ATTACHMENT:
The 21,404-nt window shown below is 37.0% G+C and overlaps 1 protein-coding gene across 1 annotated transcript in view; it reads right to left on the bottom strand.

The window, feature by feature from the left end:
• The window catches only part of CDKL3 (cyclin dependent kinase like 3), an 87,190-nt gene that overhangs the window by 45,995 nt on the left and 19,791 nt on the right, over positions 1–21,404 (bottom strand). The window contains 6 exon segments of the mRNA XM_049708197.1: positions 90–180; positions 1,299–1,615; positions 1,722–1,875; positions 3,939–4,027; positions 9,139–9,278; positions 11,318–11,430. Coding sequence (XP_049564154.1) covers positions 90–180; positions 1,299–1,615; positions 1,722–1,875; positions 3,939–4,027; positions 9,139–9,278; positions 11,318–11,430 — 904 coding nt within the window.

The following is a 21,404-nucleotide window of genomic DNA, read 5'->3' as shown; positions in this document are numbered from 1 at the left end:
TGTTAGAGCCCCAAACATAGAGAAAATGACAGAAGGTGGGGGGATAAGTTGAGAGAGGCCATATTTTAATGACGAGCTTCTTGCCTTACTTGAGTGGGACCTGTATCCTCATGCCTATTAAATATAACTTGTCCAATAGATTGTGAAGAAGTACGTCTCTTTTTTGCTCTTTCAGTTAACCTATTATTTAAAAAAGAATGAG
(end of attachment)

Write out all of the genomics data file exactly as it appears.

The 21,404-nt window shown below is 37.0% G+C and overlaps 1 protein-coding gene across 1 annotated transcript in view; it reads right to left on the bottom strand.

The window, feature by feature from the left end:
• The window catches only part of CDKL3 (cyclin dependent kinase like 3), an 87,190-nt gene that overhangs the window by 45,995 nt on the left and 19,791 nt on the right, over positions 1–21,404 (bottom strand). The window contains 6 exon segments of the mRNA XM_049708197.1: positions 90–180; positions 1,299–1,615; positions 1,722–1,875; positions 3,939–4,027; positions 9,139–9,278; positions 11,318–11,430. Coding sequence (XP_049564154.1) covers positions 90–180; positions 1,299–1,615; positions 1,722–1,875; positions 3,939–4,027; positions 9,139–9,278; positions 11,318–11,430 — 904 coding nt within the window.

The following is a 21,404-nucleotide window of genomic DNA, read 5'->3' as shown; positions in this document are numbered from 1 at the left end:
TGTTAGAGCCCCAAACATAGAGAAAATGACAGAAGGTGGGGGGATAAGTTGAGAGAGGCCATATTTTAATGACGAGCTTCTTGCCTTACTTGAGTGGGACCTGTATCCTCATGCCTATTAAATATAACTTGTCCAATAGATTGTGAAGAAGTACGTCTCTTTTTTGCTCTTTCAGTTAACCTATTATTTAAAAAAGAATGAG